A giant among Hollywood talent agents, Ari Emanuel represents a diverse clientele of writers, actors, and filmmakers, many of them legends in their own right. He is also the real-life inspiration for Ari Gold, the hard-charging star of the HBO Television series Entourage. An unofficial spokesman for dyslexia and ADHD, Emanuel stresses the importance of parental involvement in children’s education. In 2008, he received the Outstanding Achievers with Learning Disabilities Award from the Lab School of Washington and Baltimore.
Like his television counterpart, Ari Emanuel works at a frenetic pace, glued to his telephone headset and surrounded by a wall of television screens. He also shares another trait with the fictional Ari Gold, a trait necessary for success in the entertainment industry. “I’m very, very aggressive,” he says.
Emanuel learned at an early age to be aggressive and stand up for himself. Raised in a family where education was a high priority, he had to read the newspaper every day to keep up with current events and defend his political opinions each night at the family dinner table. This posed no problem for his brother Rahm, former Obama chief of staff and now Chicago mayor, and Ezekiel, a breast oncologist and head of the Department of Bioethics at the Clinical Center of the National Institutes of Health. But for Emanuel, diagnosed in the third grade with dyslexia and ADHD, it was a monumental challenge. “I was on the ceiling,” he says. “The Ritalin helped, but reading was an enormous task.”
Growing up in the Chicago suburb of Wilmette, Emanuel attended public school and excelled in mathematics, but he failed miserably in reading and English. To supplement his instruction at school, Emanuel’s mother took him to several different reading instructors and hired tutors to give him private reading lessons at home. “She also stayed up late at night to help me with reading,” he says. “She made me go over my words repeatedly; I hated it, but I’m grateful now.”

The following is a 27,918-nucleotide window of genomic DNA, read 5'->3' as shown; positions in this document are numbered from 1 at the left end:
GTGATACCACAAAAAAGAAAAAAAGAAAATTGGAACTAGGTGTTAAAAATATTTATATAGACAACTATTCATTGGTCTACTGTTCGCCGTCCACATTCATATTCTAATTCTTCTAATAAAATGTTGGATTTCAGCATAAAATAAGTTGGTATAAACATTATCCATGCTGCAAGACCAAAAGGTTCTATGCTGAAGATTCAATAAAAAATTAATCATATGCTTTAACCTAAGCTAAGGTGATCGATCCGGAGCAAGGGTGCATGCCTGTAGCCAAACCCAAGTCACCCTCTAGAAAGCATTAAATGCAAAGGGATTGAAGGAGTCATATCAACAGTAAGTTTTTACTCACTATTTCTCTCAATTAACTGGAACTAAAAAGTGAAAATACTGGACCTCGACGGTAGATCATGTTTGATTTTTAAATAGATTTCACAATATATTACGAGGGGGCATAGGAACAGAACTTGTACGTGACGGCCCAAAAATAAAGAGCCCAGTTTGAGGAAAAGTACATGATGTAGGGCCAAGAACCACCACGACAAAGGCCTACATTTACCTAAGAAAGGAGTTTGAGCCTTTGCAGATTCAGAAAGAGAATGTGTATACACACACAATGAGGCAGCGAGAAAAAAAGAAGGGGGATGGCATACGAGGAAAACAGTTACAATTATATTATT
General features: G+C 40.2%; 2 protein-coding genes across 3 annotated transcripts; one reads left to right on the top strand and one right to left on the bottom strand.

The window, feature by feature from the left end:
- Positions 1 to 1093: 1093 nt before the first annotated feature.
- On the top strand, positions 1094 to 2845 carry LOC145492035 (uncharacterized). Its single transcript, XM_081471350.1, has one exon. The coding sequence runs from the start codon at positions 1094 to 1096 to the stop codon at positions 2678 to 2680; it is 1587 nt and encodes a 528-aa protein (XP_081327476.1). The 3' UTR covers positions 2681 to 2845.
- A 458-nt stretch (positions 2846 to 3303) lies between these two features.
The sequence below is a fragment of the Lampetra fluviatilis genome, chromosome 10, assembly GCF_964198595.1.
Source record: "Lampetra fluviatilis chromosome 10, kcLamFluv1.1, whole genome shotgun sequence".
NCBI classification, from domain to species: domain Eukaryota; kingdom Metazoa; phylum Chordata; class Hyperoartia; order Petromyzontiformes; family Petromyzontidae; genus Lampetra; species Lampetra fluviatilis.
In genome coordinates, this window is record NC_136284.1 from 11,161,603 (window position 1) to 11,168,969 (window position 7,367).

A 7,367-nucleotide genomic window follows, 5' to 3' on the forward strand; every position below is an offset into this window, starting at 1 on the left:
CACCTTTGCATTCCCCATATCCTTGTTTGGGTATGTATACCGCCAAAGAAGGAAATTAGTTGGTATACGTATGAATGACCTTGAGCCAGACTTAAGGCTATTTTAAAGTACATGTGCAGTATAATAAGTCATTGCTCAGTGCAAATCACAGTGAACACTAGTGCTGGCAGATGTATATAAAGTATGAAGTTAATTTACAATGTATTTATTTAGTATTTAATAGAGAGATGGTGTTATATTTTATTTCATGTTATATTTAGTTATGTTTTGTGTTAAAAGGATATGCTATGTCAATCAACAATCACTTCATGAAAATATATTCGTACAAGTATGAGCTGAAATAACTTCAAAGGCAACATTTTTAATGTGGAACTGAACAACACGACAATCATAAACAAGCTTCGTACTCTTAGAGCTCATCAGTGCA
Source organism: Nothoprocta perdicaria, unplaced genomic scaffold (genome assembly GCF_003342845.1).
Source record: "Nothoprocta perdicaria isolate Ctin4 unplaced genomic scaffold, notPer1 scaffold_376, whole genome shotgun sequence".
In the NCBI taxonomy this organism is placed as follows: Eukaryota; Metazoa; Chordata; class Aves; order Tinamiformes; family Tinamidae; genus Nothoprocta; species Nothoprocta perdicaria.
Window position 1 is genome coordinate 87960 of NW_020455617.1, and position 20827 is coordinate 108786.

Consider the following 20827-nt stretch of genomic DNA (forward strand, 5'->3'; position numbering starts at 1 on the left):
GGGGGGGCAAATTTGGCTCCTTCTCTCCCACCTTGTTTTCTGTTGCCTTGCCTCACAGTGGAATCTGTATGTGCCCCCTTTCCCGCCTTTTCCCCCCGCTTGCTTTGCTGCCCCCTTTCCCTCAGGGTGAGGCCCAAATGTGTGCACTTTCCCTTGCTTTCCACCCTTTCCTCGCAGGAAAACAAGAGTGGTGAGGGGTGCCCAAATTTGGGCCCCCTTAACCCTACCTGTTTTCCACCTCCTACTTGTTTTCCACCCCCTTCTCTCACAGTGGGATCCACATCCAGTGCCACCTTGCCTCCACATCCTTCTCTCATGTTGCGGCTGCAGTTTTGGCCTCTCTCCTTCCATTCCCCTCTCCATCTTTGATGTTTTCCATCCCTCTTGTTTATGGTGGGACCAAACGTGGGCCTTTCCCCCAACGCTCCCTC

By excelling in math and sports, Emanuel was able to counteract some of the ridicule he received from other students. But at highly ranked New Trier West High School, those talents couldn’t save him from being placed in special education, which he describes as “brutal. People made fun of me every day: athletes, other students, my peers,” he says. “I probably had it a little easier than the other kids in special ed because I was a decent athlete. Being an accomplished wrestler made me feel like less of an outcast, but I still got myself into a lot of fights and ended up in the principal’s office every other day.”
“I believe that people who struggle with dyslexia are given the insight to find inventive solutions in life and business that others probably never find.”
Emanuel recalls an incident when another student called him stupid and he retaliated by slamming the boy’s head against a wall. “I was a tough kid,” he says, “but in school, kids act tough and then go home and cry. My grades were awful and you have all these dark voices in your head, which we all know: I’m never going to make it. Am I ever going to be successful? The toughest thing,” he says, “was being in a special education program in a really high-end school.”